Emotional and Physical Isolation in Marilynne Robinson´s Housekeeping and Alfred Hitchcock´s Rear Window

Emotional and Physical Isolation in Marilynne Robinson´s Housekeeping and Alfred Hitchcock´s Rear Window

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Alfred Hitchcock’s Rear Window and Marilynne Robinson’s Housekeeping both demonstrate isolation through interaction between neighbors, dialogue, setting or mise-en-scene, framing, close-ups, and camera cuts. People can be close to one another in a physical sense, but, on a deeper level, they are disconnected. They may interact and it will only be in passing. While the novel and film both demonstrate isolation, their methods in doing so differ as there are certain things each medium can do that the other cannot.
The neighbors in Rear Window rarely interact throughout most of the movie. Jeff surveys the courtyard and he sees the Sculptress leave her apartment to sit in a chair. Above her, the Bird Lady leans out of her window and says, “Good morning.” She must repeat herself before the Sculptress responds. The Bird Lady then takes her bird into her window and does not reappear. The Sculptress does not acknowledge the “good morning” the first time because she does not expect any of her neighbors to talk to her. Even though they exchange the ‘good morning’s there is no further interaction, it is only a superficial relationship that goes no further. The Sculptress takes her turn at interacting with her neighbors when she walks over to the staircase to talk to Thorwald. The Sculptress is separated from him physically as she must lean over the staircase and the fence. This boundary is a physical manifestation the emotional boundary between the two individuals. The interaction between the Sculptress and Thorwald emulates the interaction between her and Bird Lady but this time she has taken over the Bird Lady’s role. She is speaking from above to someone who does not expect interaction. Thorwald does not want the Sculptress’ help, as he ...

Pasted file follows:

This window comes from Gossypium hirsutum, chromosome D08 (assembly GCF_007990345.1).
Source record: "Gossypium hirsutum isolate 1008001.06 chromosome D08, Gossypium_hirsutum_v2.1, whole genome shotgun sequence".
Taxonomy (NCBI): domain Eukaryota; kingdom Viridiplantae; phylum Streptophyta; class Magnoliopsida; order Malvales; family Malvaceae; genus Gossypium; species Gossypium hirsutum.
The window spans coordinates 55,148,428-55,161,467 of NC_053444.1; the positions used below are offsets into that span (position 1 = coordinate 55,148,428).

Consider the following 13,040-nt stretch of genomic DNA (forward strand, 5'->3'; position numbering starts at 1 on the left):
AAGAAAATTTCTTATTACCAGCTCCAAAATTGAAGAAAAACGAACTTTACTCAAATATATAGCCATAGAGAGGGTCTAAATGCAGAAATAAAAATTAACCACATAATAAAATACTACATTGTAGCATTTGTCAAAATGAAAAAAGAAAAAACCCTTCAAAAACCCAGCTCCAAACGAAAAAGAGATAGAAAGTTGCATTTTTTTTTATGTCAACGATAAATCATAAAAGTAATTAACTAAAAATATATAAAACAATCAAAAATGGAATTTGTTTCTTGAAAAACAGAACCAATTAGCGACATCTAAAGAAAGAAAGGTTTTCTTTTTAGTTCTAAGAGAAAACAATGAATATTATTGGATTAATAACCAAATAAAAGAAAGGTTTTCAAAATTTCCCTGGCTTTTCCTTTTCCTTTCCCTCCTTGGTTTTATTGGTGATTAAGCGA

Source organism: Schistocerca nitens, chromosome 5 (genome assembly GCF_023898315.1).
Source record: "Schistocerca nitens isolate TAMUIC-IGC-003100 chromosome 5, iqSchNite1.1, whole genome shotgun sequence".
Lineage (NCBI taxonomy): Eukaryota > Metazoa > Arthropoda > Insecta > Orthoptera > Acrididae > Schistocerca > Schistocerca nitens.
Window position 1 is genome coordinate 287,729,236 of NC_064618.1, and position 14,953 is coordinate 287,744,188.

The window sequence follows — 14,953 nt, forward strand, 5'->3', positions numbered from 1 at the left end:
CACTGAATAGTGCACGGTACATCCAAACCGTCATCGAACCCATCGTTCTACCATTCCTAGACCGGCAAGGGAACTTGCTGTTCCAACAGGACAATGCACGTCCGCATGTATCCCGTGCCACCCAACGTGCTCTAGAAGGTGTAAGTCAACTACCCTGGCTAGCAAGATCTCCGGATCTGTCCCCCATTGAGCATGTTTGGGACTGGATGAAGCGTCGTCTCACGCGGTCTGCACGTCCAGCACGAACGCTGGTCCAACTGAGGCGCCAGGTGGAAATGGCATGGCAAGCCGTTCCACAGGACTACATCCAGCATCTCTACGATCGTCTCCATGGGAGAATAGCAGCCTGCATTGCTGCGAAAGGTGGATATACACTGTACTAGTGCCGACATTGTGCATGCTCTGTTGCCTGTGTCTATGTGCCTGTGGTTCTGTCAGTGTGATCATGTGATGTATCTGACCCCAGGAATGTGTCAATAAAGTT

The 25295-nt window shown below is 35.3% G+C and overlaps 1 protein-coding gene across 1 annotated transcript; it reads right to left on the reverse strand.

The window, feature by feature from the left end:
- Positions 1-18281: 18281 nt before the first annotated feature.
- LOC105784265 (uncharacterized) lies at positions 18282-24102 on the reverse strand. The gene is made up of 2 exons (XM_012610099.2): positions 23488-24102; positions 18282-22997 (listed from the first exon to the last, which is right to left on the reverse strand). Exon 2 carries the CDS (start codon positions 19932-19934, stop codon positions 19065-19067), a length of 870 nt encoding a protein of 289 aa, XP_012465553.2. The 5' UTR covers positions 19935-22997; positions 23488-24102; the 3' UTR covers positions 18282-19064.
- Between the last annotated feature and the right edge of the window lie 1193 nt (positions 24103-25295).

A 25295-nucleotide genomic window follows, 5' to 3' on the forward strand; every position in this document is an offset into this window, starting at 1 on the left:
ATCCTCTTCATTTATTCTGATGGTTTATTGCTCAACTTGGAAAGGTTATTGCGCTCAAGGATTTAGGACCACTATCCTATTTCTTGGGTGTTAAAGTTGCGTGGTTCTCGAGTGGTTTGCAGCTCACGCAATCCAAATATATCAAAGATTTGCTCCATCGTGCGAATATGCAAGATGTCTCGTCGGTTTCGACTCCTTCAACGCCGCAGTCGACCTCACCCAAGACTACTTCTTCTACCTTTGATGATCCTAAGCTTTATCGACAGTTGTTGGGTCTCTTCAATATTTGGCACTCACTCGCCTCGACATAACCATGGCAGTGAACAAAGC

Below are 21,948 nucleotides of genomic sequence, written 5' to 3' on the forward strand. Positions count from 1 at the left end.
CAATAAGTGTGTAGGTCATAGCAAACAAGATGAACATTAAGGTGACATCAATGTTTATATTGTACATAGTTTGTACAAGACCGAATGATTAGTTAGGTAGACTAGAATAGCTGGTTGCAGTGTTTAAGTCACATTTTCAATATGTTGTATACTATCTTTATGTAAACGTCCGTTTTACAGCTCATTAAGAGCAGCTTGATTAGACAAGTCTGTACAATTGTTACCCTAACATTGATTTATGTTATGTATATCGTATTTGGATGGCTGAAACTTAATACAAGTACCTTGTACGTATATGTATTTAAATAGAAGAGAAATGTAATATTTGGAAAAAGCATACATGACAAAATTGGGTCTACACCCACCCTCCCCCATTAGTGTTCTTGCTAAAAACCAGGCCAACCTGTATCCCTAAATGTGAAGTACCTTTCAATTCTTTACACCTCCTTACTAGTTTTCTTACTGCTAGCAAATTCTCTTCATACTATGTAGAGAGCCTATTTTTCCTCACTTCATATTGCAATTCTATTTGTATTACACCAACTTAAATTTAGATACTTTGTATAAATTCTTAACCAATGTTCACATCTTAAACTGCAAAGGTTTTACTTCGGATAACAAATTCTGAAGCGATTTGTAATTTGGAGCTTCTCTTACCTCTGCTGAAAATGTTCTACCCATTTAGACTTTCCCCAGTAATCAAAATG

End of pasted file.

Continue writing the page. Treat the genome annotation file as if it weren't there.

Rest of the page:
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...ter he has seen her in a context that is apart from himself that Jeff learns something about Lisa that he did not previously know. The two must have been intimate with each other, as the nightgown she brings insinuates, along with Doyle’s glances at the nightgown which suggest that he knows Jeff and Lisa engage in sexual activities with each other.
While the neighbors in Rear Window live next door to each other, they are not very familiar with one another. Sylvie and the girls live even closer together than the neighbors do, yet sometimes they too are nearly strangers to each other. Throughout the film as well as throughout the novel, certain instances show how individuals are not always connected to each other no matter how close they may be physically. Sometimes the people nearest to us are as unfamiliar as the ones we have only ever said hello to occasionally.

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